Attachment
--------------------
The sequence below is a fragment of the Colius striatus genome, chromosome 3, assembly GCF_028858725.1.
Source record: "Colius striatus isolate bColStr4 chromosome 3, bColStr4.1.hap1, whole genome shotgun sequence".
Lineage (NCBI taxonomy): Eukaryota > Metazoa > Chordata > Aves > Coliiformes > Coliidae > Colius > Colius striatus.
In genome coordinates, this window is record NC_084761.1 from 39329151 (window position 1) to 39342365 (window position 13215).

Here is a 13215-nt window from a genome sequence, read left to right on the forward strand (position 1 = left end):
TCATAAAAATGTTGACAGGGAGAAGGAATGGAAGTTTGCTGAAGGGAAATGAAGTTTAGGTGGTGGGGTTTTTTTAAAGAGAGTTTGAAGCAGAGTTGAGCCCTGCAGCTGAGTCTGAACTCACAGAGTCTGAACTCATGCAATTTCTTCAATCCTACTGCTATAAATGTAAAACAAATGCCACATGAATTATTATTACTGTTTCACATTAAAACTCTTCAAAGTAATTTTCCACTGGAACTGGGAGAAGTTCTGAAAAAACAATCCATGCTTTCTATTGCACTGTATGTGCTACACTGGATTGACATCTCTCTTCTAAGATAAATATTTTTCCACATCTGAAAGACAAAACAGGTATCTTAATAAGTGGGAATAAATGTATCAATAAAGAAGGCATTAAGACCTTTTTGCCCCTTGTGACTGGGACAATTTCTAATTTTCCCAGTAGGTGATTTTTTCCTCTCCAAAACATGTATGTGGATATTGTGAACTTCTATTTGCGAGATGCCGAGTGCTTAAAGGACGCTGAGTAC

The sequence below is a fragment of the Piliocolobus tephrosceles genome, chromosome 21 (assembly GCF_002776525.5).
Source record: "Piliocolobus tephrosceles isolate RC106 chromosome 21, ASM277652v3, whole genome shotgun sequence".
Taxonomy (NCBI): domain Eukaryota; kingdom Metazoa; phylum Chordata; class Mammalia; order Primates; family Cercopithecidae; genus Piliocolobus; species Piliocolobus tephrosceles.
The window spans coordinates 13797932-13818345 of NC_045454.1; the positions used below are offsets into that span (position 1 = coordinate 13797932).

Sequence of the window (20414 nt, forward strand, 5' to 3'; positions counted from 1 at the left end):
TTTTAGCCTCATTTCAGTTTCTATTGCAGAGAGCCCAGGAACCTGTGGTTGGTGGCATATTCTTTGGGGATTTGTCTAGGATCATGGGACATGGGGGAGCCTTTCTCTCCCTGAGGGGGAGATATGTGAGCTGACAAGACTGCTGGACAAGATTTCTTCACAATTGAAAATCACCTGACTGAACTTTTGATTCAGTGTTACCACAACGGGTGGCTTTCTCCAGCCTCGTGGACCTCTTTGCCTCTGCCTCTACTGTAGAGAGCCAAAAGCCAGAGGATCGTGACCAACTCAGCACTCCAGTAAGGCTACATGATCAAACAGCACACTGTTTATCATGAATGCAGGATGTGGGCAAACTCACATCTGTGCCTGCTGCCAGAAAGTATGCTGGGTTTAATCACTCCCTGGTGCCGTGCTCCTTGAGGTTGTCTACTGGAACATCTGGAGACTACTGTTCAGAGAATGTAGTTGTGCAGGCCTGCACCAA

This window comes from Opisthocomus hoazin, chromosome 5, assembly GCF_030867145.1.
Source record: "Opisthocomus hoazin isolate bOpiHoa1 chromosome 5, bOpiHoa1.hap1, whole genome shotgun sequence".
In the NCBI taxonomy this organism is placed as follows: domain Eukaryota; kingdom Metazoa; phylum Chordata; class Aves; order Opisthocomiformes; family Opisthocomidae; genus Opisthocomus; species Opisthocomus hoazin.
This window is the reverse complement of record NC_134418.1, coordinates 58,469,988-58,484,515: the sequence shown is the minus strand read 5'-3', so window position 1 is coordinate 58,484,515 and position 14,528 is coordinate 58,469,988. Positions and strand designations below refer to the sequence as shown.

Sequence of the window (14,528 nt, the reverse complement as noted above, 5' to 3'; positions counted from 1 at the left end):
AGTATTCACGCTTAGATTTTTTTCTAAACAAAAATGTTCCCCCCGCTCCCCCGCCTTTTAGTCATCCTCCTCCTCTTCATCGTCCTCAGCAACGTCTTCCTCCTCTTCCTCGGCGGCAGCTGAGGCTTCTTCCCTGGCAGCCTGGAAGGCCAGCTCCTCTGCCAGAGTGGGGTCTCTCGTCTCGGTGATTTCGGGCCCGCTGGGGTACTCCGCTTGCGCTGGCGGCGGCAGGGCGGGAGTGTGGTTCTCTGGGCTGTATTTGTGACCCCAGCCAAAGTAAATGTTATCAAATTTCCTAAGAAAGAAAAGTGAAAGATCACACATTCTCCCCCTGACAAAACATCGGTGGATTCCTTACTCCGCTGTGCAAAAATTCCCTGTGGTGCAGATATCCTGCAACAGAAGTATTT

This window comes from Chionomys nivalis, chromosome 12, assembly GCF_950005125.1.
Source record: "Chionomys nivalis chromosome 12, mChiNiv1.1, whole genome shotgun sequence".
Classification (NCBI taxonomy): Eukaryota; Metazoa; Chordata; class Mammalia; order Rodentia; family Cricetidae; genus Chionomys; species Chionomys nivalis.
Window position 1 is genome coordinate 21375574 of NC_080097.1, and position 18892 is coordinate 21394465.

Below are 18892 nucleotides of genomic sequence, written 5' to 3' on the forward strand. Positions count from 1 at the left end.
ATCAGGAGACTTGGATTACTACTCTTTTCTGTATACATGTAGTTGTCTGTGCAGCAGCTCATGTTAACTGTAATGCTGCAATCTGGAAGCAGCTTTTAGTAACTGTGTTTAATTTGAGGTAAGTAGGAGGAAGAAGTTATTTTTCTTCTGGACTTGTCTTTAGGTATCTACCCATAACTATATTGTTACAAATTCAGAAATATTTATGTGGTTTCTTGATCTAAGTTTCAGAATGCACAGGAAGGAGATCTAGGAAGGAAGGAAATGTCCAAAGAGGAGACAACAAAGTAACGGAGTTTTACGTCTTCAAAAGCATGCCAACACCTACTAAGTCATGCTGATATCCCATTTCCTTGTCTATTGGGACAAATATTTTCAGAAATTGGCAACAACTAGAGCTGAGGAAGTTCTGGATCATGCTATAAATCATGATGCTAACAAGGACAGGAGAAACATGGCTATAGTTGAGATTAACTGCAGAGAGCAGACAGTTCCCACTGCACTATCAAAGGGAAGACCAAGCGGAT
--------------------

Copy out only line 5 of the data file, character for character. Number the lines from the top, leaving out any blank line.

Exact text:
Here is a 13215-nt window from a genome sequence, read left to right on the forward strand (position 1 = left end):